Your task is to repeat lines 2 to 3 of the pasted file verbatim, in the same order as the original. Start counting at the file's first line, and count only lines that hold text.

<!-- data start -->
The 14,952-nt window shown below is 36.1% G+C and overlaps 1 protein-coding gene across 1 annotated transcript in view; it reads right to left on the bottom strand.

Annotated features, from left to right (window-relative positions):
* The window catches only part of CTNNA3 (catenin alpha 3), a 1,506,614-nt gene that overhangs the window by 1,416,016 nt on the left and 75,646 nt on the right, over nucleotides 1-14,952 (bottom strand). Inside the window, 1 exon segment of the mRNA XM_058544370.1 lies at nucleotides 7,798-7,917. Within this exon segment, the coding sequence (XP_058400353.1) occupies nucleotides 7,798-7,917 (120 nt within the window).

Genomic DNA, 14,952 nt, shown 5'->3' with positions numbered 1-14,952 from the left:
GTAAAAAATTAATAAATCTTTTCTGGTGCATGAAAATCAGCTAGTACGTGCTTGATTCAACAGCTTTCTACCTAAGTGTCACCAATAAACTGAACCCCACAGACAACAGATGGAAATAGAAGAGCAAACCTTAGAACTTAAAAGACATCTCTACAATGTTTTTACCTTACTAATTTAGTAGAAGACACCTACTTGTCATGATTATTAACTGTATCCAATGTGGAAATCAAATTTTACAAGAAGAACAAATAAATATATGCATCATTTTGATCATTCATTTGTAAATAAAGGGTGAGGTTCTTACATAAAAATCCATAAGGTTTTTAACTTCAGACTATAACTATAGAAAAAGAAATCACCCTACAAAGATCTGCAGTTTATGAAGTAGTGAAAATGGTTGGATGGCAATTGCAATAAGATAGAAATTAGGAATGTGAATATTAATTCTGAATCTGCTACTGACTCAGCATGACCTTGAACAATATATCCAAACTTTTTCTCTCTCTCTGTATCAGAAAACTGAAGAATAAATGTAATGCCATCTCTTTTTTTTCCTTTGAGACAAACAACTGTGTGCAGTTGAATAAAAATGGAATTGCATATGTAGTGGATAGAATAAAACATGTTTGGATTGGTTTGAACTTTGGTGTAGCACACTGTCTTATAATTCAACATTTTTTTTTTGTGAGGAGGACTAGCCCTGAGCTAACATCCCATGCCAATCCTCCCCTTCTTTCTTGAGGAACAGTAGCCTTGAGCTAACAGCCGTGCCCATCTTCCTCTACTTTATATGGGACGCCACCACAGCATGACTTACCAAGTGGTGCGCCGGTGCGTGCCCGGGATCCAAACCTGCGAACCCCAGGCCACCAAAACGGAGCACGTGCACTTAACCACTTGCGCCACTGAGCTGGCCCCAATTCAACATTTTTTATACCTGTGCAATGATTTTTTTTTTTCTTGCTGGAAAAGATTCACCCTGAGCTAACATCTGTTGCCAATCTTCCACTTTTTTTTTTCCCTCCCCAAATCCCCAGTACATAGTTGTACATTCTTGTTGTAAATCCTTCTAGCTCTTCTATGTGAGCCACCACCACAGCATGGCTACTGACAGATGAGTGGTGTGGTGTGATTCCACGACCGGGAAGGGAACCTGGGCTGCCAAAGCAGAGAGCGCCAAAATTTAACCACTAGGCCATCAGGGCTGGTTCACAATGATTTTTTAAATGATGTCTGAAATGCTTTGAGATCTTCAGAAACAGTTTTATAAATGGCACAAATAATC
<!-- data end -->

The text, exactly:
Annotated features, from left to right (window-relative positions):
* The window catches only part of CTNNA3 (catenin alpha 3), a 1,506,614-nt gene that overhangs the window by 1,416,016 nt on the left and 75,646 nt on the right, over nucleotides 1-14,952 (bottom strand). Inside the window, 1 exon segment of the mRNA XM_058544370.1 lies at nucleotides 7,798-7,917. Within this exon segment, the coding sequence (XP_058400353.1) occupies nucleotides 7,798-7,917 (120 nt within the window).